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Atlantic Yards/Pacific Park graphic: what's built/what's coming + FAQ (pinned post)

RPA's "Inclusive City" report calls for new Office of Community Planning, improved Community Boards, "cross-acceptance" (but how far will it go?)

The passage of time suggests that the fight over Atlantic Yards--a dramatic private rezoning to increase density coupled with significant-but-overblown promises of jobs and housing, plus an arena--might have proceeded differently if it had not been a one-off.

What if it had proceeded from a widely recognized commitment to increase density, with broad public benefits as well as protections for locals from significant untoward impacts? What if there had been an equitable framework, and process, rather than an environmental review aimed to disclose, but not necessarily mitigate, impacts?

What if the money and energy that went into rallies and renderings had delivered more civic value?

Well, we know better know, and if the next Atlantic Yards is unlikely, that's not to say that unwise or heavy-handed projects won't proceed, since the template--offer public benefits in exchange for an upzoning--seems widely recognized.

(Other projects, like the huge, complicated, and pending 80 Flatbush, might have been informed by an improved planning process.)

A better way

That said, there's not only more consensus today regarding the value of planning, there's more juice. On 1/31/17, the Regional Plan Association, backed by good-government, planning, and community development groups (and elected officials), issued a series of land-use reform recommendations to the mayor and City Council. (Here's the full white paper.)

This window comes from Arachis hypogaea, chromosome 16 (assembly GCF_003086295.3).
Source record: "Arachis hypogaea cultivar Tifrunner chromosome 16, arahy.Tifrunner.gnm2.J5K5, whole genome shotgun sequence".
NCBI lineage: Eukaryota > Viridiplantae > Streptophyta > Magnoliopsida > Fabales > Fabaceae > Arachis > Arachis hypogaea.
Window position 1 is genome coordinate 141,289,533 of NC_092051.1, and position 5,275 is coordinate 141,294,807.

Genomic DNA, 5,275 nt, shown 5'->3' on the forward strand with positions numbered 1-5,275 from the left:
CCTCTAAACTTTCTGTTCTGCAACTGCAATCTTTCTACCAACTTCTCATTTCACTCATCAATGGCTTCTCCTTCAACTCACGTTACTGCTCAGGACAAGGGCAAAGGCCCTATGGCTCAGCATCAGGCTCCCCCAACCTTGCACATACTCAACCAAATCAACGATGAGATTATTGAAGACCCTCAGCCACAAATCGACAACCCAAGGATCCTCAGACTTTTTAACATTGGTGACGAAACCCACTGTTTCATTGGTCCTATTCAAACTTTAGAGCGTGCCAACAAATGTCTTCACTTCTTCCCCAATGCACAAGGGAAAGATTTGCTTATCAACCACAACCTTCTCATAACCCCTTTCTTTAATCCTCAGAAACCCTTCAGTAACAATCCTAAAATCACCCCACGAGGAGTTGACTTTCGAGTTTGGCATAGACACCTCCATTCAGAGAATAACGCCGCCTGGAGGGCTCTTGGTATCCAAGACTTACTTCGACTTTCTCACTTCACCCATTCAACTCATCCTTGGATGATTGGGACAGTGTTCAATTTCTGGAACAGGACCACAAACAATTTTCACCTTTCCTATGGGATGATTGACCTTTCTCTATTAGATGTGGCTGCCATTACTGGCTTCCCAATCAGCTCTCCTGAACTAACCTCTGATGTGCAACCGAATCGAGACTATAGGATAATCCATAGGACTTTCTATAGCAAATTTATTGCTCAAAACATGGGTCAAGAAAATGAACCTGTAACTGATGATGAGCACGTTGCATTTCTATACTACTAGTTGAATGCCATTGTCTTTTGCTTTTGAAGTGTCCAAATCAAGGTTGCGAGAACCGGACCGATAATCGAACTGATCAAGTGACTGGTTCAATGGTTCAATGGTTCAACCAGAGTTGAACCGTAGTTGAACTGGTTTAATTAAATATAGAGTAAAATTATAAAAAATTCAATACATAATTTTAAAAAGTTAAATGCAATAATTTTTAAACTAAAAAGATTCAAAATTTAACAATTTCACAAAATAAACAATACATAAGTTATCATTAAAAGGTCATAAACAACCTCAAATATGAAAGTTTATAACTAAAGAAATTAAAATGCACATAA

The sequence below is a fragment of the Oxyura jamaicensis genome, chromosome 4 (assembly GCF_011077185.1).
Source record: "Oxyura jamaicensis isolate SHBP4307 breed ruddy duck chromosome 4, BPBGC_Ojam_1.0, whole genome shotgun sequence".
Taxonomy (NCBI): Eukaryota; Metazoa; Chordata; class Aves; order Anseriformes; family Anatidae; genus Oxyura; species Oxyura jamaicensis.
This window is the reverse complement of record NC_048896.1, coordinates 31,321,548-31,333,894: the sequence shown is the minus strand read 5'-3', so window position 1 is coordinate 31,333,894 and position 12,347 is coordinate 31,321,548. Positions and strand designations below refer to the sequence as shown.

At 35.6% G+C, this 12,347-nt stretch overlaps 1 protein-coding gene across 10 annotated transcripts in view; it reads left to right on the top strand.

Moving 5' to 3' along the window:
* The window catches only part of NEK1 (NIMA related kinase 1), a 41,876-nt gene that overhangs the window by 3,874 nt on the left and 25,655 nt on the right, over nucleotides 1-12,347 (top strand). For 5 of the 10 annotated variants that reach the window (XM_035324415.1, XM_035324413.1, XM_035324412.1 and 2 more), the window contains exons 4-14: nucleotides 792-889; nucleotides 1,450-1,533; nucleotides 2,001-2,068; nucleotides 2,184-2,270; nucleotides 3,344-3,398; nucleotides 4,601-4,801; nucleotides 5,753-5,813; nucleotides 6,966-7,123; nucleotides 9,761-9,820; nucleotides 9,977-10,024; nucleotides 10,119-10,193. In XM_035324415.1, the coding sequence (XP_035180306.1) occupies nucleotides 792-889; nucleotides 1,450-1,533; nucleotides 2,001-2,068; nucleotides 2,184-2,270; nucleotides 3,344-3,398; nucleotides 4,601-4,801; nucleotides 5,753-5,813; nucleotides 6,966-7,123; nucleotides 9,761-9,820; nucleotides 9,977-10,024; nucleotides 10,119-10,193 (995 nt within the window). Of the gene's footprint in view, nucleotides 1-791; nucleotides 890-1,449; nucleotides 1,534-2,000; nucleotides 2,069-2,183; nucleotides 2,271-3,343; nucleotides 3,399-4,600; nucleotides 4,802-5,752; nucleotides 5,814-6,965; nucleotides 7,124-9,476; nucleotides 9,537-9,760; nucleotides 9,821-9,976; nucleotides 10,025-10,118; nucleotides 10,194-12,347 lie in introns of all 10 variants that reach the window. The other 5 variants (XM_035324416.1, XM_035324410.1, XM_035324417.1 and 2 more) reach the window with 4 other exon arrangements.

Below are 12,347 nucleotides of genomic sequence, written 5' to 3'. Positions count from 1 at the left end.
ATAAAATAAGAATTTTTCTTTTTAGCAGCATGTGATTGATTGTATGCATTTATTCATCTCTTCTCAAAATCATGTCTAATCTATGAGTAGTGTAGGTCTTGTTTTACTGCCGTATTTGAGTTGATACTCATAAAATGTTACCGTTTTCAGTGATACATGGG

The working group recommends the establishment of a new Office of Community Planning, an implicit recognition that the Department of City Planning does not sufficiently balance interests, to set ten-year targets for things like housing creation and the siting of public facilities.

To resolve the inevitable tension between local resistance and from-the-top imposition, the report suggests "cross acceptance,” a process popular in New Jersey to balance goals.

Calling community boards "a promise made and broken," the report suggests new resources, including a full-time planner and funding for childcare, interpretation and refreshments at meetings. While board members wouldn't be elected--a process that could bring its own problems--the borough president would be required to push for broader demographic representation. (Of course, homeowners and retirees have more time and/or incentive.)

The overall goals, according to RPA:
  • Dramatically increase the amount of proactive planning in New York City.
  • Increase communication, participation, and transparency in development decisions before and during formal procedures.
  • Improve accountability, oversight, and enforcement in the City Environmental Quality Review process.
  • Update the City Environmental Quality Review technical manual to ensure accuracy.
The working group was facilitated by the offices of Council Member Antonio Reynoso, Manhattan Borough President Gale Brewer and Regional Plan Association. Working group members included:
  • Common Cause New York
  • Fifth Avenue Committee
  • Municipal Art Society of New York
  • New York Communities for Change
  • New York Lawyers for the Public Interest
  • Pratt Center for Community Development
  • Pratt Institute Graduate Center for Planning and the Environment